Edge Codes.com: The Art of Motion Picture Editing (2004)

<strong class="MovieTitle">Edge Codes.com: The Art of Motion Picture Editing</strong> (2004)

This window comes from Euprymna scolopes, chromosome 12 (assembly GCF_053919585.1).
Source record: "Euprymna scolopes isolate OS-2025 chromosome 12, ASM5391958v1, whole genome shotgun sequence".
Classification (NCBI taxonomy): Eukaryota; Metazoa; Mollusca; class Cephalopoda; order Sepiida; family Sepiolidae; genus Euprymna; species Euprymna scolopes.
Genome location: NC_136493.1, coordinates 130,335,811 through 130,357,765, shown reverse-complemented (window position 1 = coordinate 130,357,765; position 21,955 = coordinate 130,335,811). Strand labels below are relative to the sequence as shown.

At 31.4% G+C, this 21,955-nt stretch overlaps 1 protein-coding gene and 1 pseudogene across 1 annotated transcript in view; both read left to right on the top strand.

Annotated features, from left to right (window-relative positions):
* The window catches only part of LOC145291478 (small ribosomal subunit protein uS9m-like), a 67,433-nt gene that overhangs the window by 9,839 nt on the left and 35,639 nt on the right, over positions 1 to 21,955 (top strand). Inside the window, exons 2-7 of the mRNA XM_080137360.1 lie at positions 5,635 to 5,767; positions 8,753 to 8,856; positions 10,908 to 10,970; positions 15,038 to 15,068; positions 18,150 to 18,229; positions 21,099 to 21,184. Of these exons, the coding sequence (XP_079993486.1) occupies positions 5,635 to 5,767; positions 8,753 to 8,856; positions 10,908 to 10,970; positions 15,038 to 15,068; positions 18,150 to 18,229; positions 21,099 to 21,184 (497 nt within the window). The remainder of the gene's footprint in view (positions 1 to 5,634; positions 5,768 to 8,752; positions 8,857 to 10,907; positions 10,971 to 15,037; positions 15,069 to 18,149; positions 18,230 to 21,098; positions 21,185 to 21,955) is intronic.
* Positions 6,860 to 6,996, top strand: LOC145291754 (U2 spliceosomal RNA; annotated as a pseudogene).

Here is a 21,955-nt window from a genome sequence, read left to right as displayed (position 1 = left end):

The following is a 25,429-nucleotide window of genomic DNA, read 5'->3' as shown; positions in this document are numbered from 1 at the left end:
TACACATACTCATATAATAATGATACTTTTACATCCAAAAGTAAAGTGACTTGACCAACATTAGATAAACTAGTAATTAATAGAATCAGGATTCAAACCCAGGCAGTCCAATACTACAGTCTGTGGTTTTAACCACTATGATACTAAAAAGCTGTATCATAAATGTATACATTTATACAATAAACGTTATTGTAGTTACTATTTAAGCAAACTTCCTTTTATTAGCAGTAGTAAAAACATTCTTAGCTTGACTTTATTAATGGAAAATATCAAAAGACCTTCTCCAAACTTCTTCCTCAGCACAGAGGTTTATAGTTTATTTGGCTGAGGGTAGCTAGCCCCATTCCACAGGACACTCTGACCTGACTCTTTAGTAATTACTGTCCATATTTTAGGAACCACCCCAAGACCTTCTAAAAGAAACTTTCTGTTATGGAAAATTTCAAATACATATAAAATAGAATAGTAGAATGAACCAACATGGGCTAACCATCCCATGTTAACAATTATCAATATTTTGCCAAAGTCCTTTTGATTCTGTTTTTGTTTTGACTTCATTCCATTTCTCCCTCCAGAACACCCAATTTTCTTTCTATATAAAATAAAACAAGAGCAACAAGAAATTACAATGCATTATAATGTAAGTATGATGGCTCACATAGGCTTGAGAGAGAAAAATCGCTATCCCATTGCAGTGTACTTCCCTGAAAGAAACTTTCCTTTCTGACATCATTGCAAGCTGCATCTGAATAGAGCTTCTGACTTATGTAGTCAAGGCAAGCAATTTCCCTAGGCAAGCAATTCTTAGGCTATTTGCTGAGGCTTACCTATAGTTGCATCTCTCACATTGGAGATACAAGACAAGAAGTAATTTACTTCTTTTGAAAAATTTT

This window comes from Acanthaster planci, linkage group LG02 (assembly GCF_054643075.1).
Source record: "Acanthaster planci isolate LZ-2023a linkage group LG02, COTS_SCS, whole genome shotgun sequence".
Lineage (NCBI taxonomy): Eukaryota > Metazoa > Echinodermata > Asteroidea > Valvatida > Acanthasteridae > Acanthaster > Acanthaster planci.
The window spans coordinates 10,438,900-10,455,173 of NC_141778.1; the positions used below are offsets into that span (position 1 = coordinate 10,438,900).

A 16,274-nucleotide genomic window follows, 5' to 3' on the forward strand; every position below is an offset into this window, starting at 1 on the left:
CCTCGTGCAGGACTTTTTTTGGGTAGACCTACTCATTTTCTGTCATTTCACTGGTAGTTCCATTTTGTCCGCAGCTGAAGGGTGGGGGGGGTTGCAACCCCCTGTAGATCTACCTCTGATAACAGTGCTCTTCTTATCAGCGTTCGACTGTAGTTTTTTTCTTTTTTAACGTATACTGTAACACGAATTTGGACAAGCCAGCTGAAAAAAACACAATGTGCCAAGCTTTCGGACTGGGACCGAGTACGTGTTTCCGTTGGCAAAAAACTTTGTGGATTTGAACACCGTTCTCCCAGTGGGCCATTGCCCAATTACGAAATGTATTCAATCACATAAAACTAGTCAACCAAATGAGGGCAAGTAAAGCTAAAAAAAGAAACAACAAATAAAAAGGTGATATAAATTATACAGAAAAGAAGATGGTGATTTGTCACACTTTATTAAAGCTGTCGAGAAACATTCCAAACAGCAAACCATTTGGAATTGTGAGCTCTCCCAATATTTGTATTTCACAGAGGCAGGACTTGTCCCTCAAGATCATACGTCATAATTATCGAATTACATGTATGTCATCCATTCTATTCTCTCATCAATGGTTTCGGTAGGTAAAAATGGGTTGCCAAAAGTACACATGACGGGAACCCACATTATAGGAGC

(On Cable TV, August 2017) It seems odd that, for all that editing is essential to movies, I still hadn’t watched anything on the subject. But here’s Edge Codes to satisfy this sudden thirst. A Canadian documentary largely produced and shown to satisfy Canadian Content requirements for national cable channels, Edge Codes nonetheless remains a fast-paced, lively and informative overview of the history and practice of movie editing, featuring a number of critics, filmmakers (George Lucas) and editors (Thelma Schoonmaker!) intercut in-between illustrations of the practice. Much of writer/director Alex Shuper’s documentary is presented as a history of editing, opposing early on the American goal of seamless editing contrasted to the conscious emotion-begging editing style of Soviet cinema. Years later, the French New Wave brings its own innovations, followed later on by the impact of music videos on the editing grammar. Technological progress is also examined, as manual cutting is replaced by digital tools. The last quarter of the film gets more abstract as broader considerations of editing practices are examined. Many examples illustrate the film’s theses, including some of the most famous editing moments of film history from Eisenstein’s carriage-on-the-steps to Soderbergh’s The Limey. The documentary being already thirteen years old, it’s no surprise to realize that much of the examples given date from the late nineties … but who’s complaining when Run Lola Run, Memento and Out of Sight remain such striking movies even today? Wrapped within a speedy 75 minutes, Edge Codes is a great documentary that probably slipped underneath every cinephile’s radar. While I wasn’t too happy to see that the version shown on MEncore was a 16:9 blow-up of the 4:3 original (cutting information at the top and bottom, and muddying the picture quality to near-standard resolution), the film itself is compelling enough to overcome those issues.

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